Metro Development and Housing Agency's communications contract with McNeely, Pigott & Fox has drawn the most speculation in recent weeks, but several other convention center-related contracts have also exceeded the original agreed-upon maximum price.
MDHA has amended four contracts related to predevelopment activities of the new convention center after the contractors’ invoices exceeded the original agreed-upon maximum price, according to documents obtained by The City Paper.
• The communications contract with MP&F was originally not supposed to exceed $75,000, but wound up with a cap of $900,000.
• The building management consulting contract was originally not supposed to exceed $254,000, but now has a cap of $303,000.
• The hotel consulting contract was originally not supposed to exceed $93,500, but now has a cap of $500,000.
• The financial consulting contract for the convention was originally not supposed to exceed $165,000, but now has a cap of $250,000.
In total, the four predevelopment activities contracts were capped at $587,500 when they were originally signed with MDHA. Those same contracts now have a collective maximum price of $1.95 million.
The contractor for both the hotel and the financial feasibility report is C.H. Johnson Consulting, which works on many major convention center projects. So far the firm has been paid upward of $500,000, of which $370,000 has gone toward consulting work for the proposed convention center hotel.
District 23 Councilwoman Emily Evans said she took issue with MDHA spending such a large amount on consulting work for a proposed hotel. The resolution passed by Council last year approving predevelopment activities for the proposed Music City Center called predevelopment “and related activities.”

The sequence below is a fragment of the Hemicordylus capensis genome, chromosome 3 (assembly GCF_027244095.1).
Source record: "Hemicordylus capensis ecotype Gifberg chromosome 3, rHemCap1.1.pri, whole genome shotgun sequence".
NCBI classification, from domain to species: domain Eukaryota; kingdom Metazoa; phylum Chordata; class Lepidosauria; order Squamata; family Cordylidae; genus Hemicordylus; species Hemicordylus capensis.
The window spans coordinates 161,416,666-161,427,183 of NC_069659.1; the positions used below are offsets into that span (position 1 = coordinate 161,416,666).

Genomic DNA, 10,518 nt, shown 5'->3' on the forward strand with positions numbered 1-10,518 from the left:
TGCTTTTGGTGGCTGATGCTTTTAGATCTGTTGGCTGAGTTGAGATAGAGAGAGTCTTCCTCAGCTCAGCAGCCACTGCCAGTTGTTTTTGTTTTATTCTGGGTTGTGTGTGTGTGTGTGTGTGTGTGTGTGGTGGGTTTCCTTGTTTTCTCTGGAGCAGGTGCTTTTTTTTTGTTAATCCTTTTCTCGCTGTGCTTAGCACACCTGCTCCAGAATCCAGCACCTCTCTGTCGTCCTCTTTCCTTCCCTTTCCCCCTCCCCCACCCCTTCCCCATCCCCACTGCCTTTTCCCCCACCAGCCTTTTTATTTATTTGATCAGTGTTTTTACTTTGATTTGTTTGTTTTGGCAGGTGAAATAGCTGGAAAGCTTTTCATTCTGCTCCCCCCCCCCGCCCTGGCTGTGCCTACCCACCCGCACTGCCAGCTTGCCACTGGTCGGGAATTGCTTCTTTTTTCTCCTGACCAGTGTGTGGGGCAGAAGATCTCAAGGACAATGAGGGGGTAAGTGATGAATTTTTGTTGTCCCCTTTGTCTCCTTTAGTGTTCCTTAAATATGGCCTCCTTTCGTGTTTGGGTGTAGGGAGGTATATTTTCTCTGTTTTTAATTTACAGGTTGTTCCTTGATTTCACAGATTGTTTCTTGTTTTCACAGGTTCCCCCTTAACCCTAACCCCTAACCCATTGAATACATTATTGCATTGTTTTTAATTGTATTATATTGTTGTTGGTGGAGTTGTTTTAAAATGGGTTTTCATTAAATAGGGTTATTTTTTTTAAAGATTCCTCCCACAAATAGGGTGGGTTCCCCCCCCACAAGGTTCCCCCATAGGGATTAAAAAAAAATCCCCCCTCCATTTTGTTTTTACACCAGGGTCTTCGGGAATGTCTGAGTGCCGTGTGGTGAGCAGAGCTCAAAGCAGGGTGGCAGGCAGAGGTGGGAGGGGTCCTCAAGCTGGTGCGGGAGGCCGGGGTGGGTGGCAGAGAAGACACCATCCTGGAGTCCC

“They [Mayor Karl Dean] administration has told us they always considered the convention center hotel a separate project,” Evans said. “So when they present a resolution for predevelopment and related activities, they did not specifically say it was for a hotel.
“There has not been any real public dialogue about a hotel, so a lot of us are really in the dark.”
Evans has been critical of MDHA’s contract management for allowing the contractors to invoice the city for so much more than the original agreements.
The fourth contract is with Conventional Wisdom for building management and operations consulting work.
Predevelopment costs have reached $16 million. The funds come from tourism taxes and fees created by Council to fund the proposed $635 million project.
MDHA Director Phil Ryan said the city simply low-balled its estimate of what communications would cost for the project. Public relations firm McNeely, Pigott & Fox has billed Metro for more than $450,000.
Metro Council planned to consider at a special meeting on Friday the creation of the Convention Center Authority, a nine-member board that would shift project oversight away from MDHA.
Council approved the creation of the Convention Center Authority on Tuesday, but Councilman Mike Jameson used an obscure rule to defer the legislation.
Jameson submitted a list of 12 questions, which Metro Finance Director Richard Riebeling promised would be answered by the end of the week.